, Volume 120, Issue 2, pp 198-208

Carbohydrate storage and use in an alpine population of the perennial herb, Oxytropis sericea

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Abstract

I tested hypotheses for ecological roles of storage carbohydrates in perennating organs (roots and branches) of alpine Oxytropis sericea, a leguminous herb. In naturally growing plants, total nonstructural carbohydrates achieved their maximal concentration in the fall, declined during winter, and reached minimal levels immediately after growth initiation in the spring. Experimental manipulation of carbon sink-source relations through shading of leaves of reproductive plants revealed that the normally unused portion of these carbohydrates is largely available for withdrawal. In another experiment, plants subjected to carbohydrate depletion through shading suffered decreased leaf growth after winter dormancy and had a lower probability of flowering and decreased inflorescence biomass. The dependence of reproductive growth on stored carbohydrates, however, was limited to its initial stages, because accumulation of storage carbohydrates occurred simultaneously with inflorescence expansion, flowering, and fruiting. Moreover, the whole-plant photosynthetic rate, estimated from gas exchange measurements also peaked at the time of inflorescence growth. To address whether stored reserves allow compensatory regrowth following defoliation, plants were subjected to experimental removal of leaves and inflorescences. Defoliated O. sericea partly regrew the lost leaves but withdrawal of stored carbohydrates was limited. Similarly, in a second defoliation experiment where infructescences were left intact, the plants used little stored carbohydrate and only partly compensated for fruit growth. However, carbohydrate accumulation was negatively affected by defoliation. While the ecological importance of stored nonstructural carbohydrates cannot be attributed to any function in isolation, winter respiration, leaf regrowth after winter, and early reproductive growth in O. sericea all depend to a significant extent on stored reserves. Maintaining a large storage pool may protect these functions in years when carbon status is less favorable than during this study.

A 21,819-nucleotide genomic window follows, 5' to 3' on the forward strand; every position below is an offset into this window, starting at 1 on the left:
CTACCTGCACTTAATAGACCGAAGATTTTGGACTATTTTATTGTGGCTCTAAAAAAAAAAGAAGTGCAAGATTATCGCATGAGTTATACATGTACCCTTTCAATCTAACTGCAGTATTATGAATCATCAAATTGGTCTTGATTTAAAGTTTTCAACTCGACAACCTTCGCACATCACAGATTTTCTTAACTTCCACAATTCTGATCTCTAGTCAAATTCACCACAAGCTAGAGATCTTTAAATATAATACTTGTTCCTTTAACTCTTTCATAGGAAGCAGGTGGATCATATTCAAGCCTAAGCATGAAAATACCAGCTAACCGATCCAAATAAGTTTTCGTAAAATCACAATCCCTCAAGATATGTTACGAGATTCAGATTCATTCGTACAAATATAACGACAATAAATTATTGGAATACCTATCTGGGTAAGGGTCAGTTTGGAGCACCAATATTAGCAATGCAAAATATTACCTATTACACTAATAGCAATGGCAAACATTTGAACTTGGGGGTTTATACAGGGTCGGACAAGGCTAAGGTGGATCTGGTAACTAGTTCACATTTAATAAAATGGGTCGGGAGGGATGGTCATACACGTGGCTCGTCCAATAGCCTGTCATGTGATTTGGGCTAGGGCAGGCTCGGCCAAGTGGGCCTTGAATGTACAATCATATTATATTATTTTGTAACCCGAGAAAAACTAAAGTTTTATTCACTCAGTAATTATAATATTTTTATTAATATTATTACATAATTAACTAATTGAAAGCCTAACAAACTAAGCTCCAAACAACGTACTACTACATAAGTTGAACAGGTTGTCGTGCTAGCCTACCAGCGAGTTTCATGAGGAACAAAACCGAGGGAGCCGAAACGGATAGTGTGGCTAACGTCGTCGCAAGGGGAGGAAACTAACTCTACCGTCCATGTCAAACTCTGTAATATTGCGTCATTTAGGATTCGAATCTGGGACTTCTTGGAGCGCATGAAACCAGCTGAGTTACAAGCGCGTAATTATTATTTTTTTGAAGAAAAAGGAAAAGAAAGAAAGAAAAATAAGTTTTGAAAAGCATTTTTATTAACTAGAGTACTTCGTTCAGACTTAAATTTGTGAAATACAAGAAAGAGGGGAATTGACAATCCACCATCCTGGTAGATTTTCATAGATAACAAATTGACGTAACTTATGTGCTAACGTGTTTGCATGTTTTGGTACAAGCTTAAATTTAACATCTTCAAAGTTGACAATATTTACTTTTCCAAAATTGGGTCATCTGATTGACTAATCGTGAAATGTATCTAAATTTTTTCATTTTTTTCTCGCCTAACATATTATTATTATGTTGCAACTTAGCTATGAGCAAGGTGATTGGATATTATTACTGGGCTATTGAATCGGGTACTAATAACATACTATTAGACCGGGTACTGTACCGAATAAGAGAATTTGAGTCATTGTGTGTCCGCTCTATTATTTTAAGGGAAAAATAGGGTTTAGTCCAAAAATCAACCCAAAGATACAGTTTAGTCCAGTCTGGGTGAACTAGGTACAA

Received: 13 May 1998 / Accepted: 24 November 1998